By Lisa Sirkin Vielee
Product placement is everywhere. American Idol judges drink Coke®. E.T. followed a trail of Reese’s Pieces. Phil got an iPad for his birthday on Modern Family. And let’s not forget Wilson, the Wilson brand volleyball, who was his own character in the film, “Cast Away.”
There is another kind of placement activity that can shape consumer opinion. This kind of placement is to ideas and issues what product placement is to retail. When characters on TV shows and in movies deal with real-life issues or turn to real-life service providers for fictitious help, they often are presenting one side of the debate.
Take last week’s episode of NBC’s Parenthood (Tuesdays, 10 p.m. EST). In less than 60 minutes, the show took a position – whether purposefully or not – on both abortion and life with Asperger Syndrome.
(photo from www.nbc.com/parenthood/)
When the character Drew found out his girlfriend Amy was pregnant, he went with her to a Planned Parenthood clinic. All the options were presented to the teenage couple, carrying the baby to term, adoption. Interestingly, the word “abortion” was never mentioned in the clinic scene. However, as a parent, I was struck that the teenagers were not encouraged on screen to talk to their parents. Despite Drew’s misgivings, his girlfriend decides to terminate her pregnancy. While the show did not show the procedure, it did show the couple in a full waiting room, giving the perception that everyone was there for the same procedure.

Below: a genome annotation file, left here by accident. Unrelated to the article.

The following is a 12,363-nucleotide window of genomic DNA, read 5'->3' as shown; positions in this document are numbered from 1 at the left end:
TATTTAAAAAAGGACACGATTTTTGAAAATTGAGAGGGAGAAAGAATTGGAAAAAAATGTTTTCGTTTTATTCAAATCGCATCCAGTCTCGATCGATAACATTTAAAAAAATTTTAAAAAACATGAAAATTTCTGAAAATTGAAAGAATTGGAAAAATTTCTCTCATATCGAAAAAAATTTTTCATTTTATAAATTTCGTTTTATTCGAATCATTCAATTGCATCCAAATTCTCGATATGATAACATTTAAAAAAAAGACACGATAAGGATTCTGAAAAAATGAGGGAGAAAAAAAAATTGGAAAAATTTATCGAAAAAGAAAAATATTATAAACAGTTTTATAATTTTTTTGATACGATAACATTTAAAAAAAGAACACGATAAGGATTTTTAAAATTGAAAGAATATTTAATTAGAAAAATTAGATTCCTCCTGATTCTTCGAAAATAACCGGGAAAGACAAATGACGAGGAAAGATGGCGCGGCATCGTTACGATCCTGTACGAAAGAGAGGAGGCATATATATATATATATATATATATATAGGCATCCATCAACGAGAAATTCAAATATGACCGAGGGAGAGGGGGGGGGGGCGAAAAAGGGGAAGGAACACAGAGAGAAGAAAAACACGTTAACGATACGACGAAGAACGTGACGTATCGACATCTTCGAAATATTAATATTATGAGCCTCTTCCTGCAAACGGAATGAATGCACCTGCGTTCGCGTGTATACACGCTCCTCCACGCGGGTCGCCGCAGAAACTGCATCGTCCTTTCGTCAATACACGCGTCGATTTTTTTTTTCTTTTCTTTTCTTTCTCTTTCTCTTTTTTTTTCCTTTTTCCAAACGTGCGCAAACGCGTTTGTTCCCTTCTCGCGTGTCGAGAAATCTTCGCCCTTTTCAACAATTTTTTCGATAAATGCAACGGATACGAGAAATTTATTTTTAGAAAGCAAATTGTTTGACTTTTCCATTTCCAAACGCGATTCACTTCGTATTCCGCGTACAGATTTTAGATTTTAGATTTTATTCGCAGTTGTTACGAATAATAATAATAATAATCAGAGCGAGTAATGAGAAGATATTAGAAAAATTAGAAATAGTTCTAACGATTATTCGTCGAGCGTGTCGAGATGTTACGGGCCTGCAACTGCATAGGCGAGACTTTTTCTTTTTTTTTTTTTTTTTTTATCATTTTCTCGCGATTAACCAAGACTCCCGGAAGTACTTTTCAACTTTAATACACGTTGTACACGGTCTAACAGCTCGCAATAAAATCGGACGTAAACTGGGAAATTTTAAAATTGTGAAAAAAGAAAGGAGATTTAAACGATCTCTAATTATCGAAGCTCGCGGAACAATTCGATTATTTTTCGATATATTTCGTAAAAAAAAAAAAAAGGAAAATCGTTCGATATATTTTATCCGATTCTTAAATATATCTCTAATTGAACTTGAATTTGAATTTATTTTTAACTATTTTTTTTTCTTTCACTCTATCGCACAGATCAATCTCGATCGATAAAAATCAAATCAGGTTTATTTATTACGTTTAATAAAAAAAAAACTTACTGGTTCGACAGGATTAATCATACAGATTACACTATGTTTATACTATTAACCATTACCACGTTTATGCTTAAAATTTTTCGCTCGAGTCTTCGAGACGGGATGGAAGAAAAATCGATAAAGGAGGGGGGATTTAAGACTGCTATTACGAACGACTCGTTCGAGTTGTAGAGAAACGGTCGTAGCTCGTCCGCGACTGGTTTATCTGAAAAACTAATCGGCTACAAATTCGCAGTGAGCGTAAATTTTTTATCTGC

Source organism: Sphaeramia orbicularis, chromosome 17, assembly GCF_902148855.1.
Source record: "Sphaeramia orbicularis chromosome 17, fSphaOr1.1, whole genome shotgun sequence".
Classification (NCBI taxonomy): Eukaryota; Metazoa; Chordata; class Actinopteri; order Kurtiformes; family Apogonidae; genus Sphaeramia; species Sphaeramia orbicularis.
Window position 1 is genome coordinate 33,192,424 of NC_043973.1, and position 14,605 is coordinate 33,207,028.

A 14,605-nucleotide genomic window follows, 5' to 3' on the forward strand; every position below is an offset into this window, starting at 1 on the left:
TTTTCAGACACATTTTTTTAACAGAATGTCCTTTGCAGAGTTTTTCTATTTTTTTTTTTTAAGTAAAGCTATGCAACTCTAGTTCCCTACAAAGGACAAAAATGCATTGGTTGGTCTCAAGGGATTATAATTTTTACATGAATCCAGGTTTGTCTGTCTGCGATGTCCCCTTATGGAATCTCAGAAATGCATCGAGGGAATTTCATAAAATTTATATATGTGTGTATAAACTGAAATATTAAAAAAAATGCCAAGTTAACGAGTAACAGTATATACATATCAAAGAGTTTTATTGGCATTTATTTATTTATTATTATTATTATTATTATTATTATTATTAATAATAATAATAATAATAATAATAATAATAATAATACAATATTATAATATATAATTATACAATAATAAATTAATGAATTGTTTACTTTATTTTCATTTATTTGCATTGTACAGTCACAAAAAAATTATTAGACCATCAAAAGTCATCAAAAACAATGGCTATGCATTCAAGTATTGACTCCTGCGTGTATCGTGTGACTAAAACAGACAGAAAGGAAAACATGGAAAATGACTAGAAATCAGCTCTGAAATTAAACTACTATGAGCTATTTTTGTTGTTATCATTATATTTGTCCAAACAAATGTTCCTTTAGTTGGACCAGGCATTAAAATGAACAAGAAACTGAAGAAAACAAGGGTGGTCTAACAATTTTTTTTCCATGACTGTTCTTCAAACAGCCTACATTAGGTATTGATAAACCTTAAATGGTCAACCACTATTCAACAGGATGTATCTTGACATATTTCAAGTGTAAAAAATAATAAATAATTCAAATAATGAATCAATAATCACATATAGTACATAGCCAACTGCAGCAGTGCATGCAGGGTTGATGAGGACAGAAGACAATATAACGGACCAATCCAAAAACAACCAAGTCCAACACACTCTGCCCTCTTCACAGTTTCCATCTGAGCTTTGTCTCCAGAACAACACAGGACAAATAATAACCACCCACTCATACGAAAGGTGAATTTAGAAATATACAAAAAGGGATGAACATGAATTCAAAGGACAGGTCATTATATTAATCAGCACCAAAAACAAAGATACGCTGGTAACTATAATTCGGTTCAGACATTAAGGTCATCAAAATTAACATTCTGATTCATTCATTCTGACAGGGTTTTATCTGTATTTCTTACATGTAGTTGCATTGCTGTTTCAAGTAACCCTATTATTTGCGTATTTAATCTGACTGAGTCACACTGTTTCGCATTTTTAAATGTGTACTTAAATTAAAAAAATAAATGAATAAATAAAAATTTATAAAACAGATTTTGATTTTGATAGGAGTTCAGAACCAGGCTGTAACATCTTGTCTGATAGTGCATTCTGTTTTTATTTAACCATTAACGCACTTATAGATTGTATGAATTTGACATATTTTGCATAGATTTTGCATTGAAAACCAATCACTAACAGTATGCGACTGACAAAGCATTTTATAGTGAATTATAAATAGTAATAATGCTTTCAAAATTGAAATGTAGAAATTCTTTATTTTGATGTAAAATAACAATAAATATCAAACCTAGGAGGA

Given the intense focus on Planned Parenthood in particular in the national debate about family planning, this storyline reinforced the perception that Planned Parenthood is primarily an abortion provider. While Drew’s experience does happen, Planned Parenthood reports that abortions account for only 3% of all their services. “Parenthood” (the show) has over 5 million viewers per episode. Did this storyline reinforced negative stereotypes for the organization for those viewers? I vote yes.
The show took a lighter hand with the character Max and his latest challenge with Asperger Syndrome. Viewers have watched Max and his parents grow up with the disease. Last week’s episode used a lot of humor to convey Max’s newest struggle – with puberty. His mom blushed when Max asked his grandfather if he ever ejaculated. They celebrated when Max “got” that he had to take a shower – after Max announced that he washed “his pits, his butt and his balls, just like Dad told me to.” Despite the possible shock factor, the focus was on Max, as a teenager, not on his disease.
In my opinion, this is a perception win for those who campaign for greater understanding (and funding) to help those all across the autism spectrum. While the verdict is out on whether Planned Parenthood was consulted before the show aired, Parenthood’s producer Jason Katims has a son with Aspergers and encouraged the plotline early on. “My hope would be that it normalizes it. So there’s no stigma to it, no mystery to it,” Katims told the Newark Star-Ledger in 2010.
Regardless of intent, TV show and movies really can shape our perception of issues and events. And that has as much if not greater impact than what soda the character is drinking or what shoes they are wearing.
When you talk about a show at the water cooler, how often do you talk about the ways a show dealt with a certain issue? Do shows make you think more or influence your opinions?